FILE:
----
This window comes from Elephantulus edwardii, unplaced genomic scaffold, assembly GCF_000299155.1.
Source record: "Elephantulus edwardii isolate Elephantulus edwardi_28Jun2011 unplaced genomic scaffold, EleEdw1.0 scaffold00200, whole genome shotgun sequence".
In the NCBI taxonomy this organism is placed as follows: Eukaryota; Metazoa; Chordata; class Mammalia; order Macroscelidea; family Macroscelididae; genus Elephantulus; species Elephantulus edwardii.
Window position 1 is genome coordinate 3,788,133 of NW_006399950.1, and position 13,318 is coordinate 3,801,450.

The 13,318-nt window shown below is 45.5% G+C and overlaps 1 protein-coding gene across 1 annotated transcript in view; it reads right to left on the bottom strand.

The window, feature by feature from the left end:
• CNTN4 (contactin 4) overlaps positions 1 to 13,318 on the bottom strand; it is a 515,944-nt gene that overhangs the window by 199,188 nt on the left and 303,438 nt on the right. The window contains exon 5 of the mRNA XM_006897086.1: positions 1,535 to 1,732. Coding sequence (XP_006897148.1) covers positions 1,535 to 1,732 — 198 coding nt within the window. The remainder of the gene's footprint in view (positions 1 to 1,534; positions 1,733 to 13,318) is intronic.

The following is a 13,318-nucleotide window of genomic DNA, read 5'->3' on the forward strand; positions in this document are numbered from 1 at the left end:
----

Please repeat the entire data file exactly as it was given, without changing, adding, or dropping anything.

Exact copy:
This window comes from Elephantulus edwardii, unplaced genomic scaffold, assembly GCF_000299155.1.
Source record: "Elephantulus edwardii isolate Elephantulus edwardi_28Jun2011 unplaced genomic scaffold, EleEdw1.0 scaffold00200, whole genome shotgun sequence".
In the NCBI taxonomy this organism is placed as follows: Eukaryota; Metazoa; Chordata; class Mammalia; order Macroscelidea; family Macroscelididae; genus Elephantulus; species Elephantulus edwardii.
Window position 1 is genome coordinate 3,788,133 of NW_006399950.1, and position 13,318 is coordinate 3,801,450.

The 13,318-nt window shown below is 45.5% G+C and overlaps 1 protein-coding gene across 1 annotated transcript in view; it reads right to left on the bottom strand.

The window, feature by feature from the left end:
• CNTN4 (contactin 4) overlaps positions 1 to 13,318 on the bottom strand; it is a 515,944-nt gene that overhangs the window by 199,188 nt on the left and 303,438 nt on the right. The window contains exon 5 of the mRNA XM_006897086.1: positions 1,535 to 1,732. Coding sequence (XP_006897148.1) covers positions 1,535 to 1,732 — 198 coding nt within the window. The remainder of the gene's footprint in view (positions 1 to 1,534; positions 1,733 to 13,318) is intronic.

The following is a 13,318-nucleotide window of genomic DNA, read 5'->3' on the forward strand; positions in this document are numbered from 1 at the left end: